Meaningful Recognition in Nursing Impacts Retention

While solving for the nursing staff shortage or organizational budget-related issues requires complex solutions, meaningful recognition has been shown to significantly and directly impact nurses and their organizations.

Meaningful recognition in nursing basics

The American Association of Critical-Care Nurses (AACN) notes that a healthy work environment (HWE) enables nurses to provide the highest standards of compassionate patient care while being fulfilled at work. As one of the six HWE standards, meaningful recognition includes not only nurses being recognized, but also nurses recognizing others for the value each brings to the work of the organization. According to the AACN, critical elements for organizations to truly implement meaningful recognition include having a:

  • Comprehensive system in place with a formal process for a sustainable focus on recognizing all team members’ contribution and value to the organization.
  • Systemic process for all team members to learn about the recognition system and be aware of how to participate.
  • Recognition system that truly reaches from the “bedside to the boardroom” and allows individuals to be recognized with their personal definition of meaning, fulfillment, development, and advancement throughout the different stages of their career.
  • Method in which team members can be nominated for recognition in local, regional, and national venues.
  • Process or processes in place to validate that the recognition is meaningful to those being acknowledged.
  • Routine check to comprehensively evaluate the recognition system, ensuring its effectiveness to promote a sustainable culture of excellence.

Concurrently, it is equally important that individuals understand that everyone within the organization is responsible for playing an active role in the recognition program.

Study shows meaningful recognition’s impact on nursing

To examine the effect of meaningful recognition programs on compassion fatigue, Lesly A. Kelly, RN, PhD, an assistant professor in the College of Nursing and Health Innovation at Arizona State University in Phoenix, and colleagues conducted a multicenter national study of critical care nurses. An online survey was completed by 726 ICU nurses in 14 hospitals with an established meaningful recognition program, and 410 nurses in 10 hospitals without such a program.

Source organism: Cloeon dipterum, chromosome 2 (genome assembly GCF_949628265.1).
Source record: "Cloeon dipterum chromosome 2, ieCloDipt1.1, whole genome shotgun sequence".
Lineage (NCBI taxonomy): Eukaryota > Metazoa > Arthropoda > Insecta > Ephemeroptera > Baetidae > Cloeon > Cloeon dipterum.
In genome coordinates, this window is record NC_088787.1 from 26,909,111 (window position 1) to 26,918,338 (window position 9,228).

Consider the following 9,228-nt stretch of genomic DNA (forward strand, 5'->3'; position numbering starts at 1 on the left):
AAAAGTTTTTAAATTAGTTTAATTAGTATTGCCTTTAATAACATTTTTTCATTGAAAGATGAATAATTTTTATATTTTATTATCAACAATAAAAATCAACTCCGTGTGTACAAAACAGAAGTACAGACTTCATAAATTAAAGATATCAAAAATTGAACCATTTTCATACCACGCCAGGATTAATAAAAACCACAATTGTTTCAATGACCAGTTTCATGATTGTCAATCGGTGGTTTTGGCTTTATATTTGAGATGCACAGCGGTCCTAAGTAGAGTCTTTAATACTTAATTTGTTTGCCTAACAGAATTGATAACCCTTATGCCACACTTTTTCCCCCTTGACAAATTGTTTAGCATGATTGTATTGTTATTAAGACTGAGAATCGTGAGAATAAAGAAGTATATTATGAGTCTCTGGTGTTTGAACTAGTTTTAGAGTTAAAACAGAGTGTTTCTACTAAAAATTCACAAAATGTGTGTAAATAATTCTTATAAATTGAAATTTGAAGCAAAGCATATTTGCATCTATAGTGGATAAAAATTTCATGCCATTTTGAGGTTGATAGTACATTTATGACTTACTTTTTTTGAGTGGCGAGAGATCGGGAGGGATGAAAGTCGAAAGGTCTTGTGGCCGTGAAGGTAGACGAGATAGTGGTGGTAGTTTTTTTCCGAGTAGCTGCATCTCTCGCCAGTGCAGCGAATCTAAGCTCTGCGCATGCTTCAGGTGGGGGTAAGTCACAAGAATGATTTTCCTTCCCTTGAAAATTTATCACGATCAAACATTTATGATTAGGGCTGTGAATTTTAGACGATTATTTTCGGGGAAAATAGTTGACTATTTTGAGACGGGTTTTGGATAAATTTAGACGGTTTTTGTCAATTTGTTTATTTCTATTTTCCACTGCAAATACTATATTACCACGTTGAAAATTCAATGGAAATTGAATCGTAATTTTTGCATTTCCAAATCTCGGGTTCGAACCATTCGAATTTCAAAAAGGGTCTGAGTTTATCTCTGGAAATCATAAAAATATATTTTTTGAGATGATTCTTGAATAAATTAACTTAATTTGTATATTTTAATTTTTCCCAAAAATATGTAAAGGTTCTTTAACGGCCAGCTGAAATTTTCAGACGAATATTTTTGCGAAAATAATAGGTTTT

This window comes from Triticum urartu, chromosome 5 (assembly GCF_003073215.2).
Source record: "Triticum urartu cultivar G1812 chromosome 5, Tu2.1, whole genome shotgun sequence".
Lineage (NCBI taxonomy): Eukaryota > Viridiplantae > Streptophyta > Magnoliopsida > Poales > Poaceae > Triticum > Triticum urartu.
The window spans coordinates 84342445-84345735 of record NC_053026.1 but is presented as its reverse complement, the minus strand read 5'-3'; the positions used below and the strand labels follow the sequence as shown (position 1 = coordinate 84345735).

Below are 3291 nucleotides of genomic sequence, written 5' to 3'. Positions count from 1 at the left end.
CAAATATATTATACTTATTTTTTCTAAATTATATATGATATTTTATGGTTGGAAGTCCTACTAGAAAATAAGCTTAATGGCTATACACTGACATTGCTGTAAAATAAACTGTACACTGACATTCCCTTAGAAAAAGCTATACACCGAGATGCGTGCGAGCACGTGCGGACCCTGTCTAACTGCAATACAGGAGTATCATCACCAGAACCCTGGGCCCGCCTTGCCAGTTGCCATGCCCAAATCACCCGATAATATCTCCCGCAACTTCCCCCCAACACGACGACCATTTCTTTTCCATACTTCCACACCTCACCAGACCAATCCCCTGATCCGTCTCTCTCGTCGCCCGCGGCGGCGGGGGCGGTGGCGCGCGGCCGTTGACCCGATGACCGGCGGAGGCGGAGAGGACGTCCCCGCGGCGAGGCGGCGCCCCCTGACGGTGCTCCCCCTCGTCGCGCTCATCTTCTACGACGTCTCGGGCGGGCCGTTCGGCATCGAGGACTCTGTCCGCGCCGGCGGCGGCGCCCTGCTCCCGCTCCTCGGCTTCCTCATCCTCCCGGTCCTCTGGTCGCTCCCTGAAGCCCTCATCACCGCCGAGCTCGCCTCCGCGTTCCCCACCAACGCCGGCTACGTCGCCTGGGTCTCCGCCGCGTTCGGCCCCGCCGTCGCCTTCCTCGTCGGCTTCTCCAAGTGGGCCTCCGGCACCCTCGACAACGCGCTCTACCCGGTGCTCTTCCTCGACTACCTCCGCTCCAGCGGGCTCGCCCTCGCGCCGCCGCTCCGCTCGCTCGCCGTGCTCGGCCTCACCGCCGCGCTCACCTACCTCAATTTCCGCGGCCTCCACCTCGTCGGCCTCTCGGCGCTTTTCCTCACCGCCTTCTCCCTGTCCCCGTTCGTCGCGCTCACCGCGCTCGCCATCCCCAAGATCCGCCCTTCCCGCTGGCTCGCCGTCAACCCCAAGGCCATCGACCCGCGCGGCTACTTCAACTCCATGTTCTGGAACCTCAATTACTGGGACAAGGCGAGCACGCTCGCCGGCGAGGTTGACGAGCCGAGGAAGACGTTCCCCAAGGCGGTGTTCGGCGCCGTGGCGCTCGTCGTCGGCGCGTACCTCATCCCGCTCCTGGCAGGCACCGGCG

“Meaningful recognition was a significant predictor of decreased burnout and increased compassion satisfaction,” Kelly and colleagues concluded. “Additionally, job satisfaction and job enjoyment were highly predictive of decreased burnout, decreased secondary traumatic stress, and increased compassion satisfaction. … In addition to acknowledging and valuing nurses’ contributions to care, meaningful recognition could reduce burnout and boost compassion satisfaction.”

Compassion fatigue was defined as a “combination of burnout, psychological and physiological responses to prolonged chronic emotional and interpersonal stressors, and secondary traumatic stress.” To counter these effects, there are programs like DAISY (Diseases Attacking the Immune System), a foundation established by the parents of a patient who died of an immune disorder. To honor the clinical skill and compassionate care of the nurses involved, they created the DAISY Foundation in 1999.

In the study, nurses were asked about overall job satisfaction, enjoyment, stress, and intent to leave their position and profession.

“For nurses in the sample, burnout was predicted by increased job stress, decreased job satisfaction, and decreased job enjoyment,” Kelly and colleagues reported. “Meaningful recognition through a nomination for [a] DAISY Award was negatively predictive of burnout, meaning that those with a nomination reported lower burnout.”

This DAISY model of standardized meaningful recognition of nurses is now used in over 5,400 healthcare facilities and schools of nursing in all 50 states and 33 other countries and territories.

Addressing nursing retention

In addition to the already present and growing challenges within the healthcare industry, the pandemic added unforeseen difficulties for healthcare workers. Nurses, who make up the largest sector of the healthcare industry, are undoubtedly struggling to find a new normal following COVID-19.

Meaningful recognition for nurses can make an immediate impact on improving a hospital’s or health system’s culture and is perhaps needed now more than ever before. This small step will go a long way in letting nurses know how much they’re appreciated — by fellow healthcare workers, patients, and patients’ families. Having a recognition system in place, such as The DAISY Award, sets an organization up for success with minimal effort.

Understanding what matters most to nurses is key, as nurses are in a position to actively seek out organizations that meet their needs, such as prioritizing meaningful recognition programs. Additionally, nurses that feel appreciated and supported will be more likely to stay with an organization throughout their career.

To learn more about what matters to nurses in their careers, you can review the findings within the 2022 Nurse Salary Research Report.

Download the report here.